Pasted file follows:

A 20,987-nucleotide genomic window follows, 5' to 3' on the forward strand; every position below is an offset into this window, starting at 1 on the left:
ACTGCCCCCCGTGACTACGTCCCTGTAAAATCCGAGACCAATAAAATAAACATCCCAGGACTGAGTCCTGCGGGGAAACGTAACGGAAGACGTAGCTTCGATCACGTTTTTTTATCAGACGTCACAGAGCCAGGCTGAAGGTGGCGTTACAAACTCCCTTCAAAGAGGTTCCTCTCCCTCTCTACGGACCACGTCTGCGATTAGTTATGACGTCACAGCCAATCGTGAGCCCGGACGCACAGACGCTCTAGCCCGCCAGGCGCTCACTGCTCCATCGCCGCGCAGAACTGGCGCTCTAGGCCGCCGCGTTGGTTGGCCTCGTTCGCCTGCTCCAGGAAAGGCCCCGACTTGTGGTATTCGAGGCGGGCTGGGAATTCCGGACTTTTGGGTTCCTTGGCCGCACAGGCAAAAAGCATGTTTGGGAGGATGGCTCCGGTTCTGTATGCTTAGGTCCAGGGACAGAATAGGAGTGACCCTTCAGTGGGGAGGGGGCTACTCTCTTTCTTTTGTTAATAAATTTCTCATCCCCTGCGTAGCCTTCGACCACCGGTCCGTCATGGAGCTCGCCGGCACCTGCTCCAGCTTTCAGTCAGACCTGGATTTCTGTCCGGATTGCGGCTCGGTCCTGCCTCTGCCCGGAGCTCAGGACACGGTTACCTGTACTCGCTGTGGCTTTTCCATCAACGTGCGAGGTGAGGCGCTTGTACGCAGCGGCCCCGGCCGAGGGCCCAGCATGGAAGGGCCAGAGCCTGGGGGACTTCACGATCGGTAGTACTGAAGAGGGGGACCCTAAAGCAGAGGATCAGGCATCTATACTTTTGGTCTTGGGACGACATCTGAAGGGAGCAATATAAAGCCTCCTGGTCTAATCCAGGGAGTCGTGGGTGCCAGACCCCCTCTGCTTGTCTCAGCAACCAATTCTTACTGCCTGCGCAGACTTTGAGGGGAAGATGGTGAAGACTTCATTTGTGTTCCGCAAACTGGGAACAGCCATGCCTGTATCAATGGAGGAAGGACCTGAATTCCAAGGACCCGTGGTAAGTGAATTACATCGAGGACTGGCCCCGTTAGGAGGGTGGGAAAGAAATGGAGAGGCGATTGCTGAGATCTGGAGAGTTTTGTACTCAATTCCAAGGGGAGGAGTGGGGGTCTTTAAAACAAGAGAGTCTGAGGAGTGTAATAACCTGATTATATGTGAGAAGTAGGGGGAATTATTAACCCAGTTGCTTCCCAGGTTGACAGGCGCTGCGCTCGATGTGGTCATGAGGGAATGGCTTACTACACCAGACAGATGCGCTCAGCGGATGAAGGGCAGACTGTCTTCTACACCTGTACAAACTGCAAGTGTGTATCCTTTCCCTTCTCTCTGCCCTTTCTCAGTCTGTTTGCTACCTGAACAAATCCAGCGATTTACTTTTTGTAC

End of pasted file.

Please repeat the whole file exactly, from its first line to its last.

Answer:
A 20,987-nucleotide genomic window follows, 5' to 3' on the forward strand; every position below is an offset into this window, starting at 1 on the left:
ACTGCCCCCCGTGACTACGTCCCTGTAAAATCCGAGACCAATAAAATAAACATCCCAGGACTGAGTCCTGCGGGGAAACGTAACGGAAGACGTAGCTTCGATCACGTTTTTTTATCAGACGTCACAGAGCCAGGCTGAAGGTGGCGTTACAAACTCCCTTCAAAGAGGTTCCTCTCCCTCTCTACGGACCACGTCTGCGATTAGTTATGACGTCACAGCCAATCGTGAGCCCGGACGCACAGACGCTCTAGCCCGCCAGGCGCTCACTGCTCCATCGCCGCGCAGAACTGGCGCTCTAGGCCGCCGCGTTGGTTGGCCTCGTTCGCCTGCTCCAGGAAAGGCCCCGACTTGTGGTATTCGAGGCGGGCTGGGAATTCCGGACTTTTGGGTTCCTTGGCCGCACAGGCAAAAAGCATGTTTGGGAGGATGGCTCCGGTTCTGTATGCTTAGGTCCAGGGACAGAATAGGAGTGACCCTTCAGTGGGGAGGGGGCTACTCTCTTTCTTTTGTTAATAAATTTCTCATCCCCTGCGTAGCCTTCGACCACCGGTCCGTCATGGAGCTCGCCGGCACCTGCTCCAGCTTTCAGTCAGACCTGGATTTCTGTCCGGATTGCGGCTCGGTCCTGCCTCTGCCCGGAGCTCAGGACACGGTTACCTGTACTCGCTGTGGCTTTTCCATCAACGTGCGAGGTGAGGCGCTTGTACGCAGCGGCCCCGGCCGAGGGCCCAGCATGGAAGGGCCAGAGCCTGGGGGACTTCACGATCGGTAGTACTGAAGAGGGGGACCCTAAAGCAGAGGATCAGGCATCTATACTTTTGGTCTTGGGACGACATCTGAAGGGAGCAATATAAAGCCTCCTGGTCTAATCCAGGGAGTCGTGGGTGCCAGACCCCCTCTGCTTGTCTCAGCAACCAATTCTTACTGCCTGCGCAGACTTTGAGGGGAAGATGGTGAAGACTTCATTTGTGTTCCGCAAACTGGGAACAGCCATGCCTGTATCAATGGAGGAAGGACCTGAATTCCAAGGACCCGTGGTAAGTGAATTACATCGAGGACTGGCCCCGTTAGGAGGGTGGGAAAGAAATGGAGAGGCGATTGCTGAGATCTGGAGAGTTTTGTACTCAATTCCAAGGGGAGGAGTGGGGGTCTTTAAAACAAGAGAGTCTGAGGAGTGTAATAACCTGATTATATGTGAGAAGTAGGGGGAATTATTAACCCAGTTGCTTCCCAGGTTGACAGGCGCTGCGCTCGATGTGGTCATGAGGGAATGGCTTACTACACCAGACAGATGCGCTCAGCGGATGAAGGGCAGACTGTCTTCTACACCTGTACAAACTGCAAGTGTGTATCCTTTCCCTTCTCTCTGCCCTTTCTCAGTCTGTTTGCTACCTGAACAAATCCAGCGATTTACTTTTTGTAC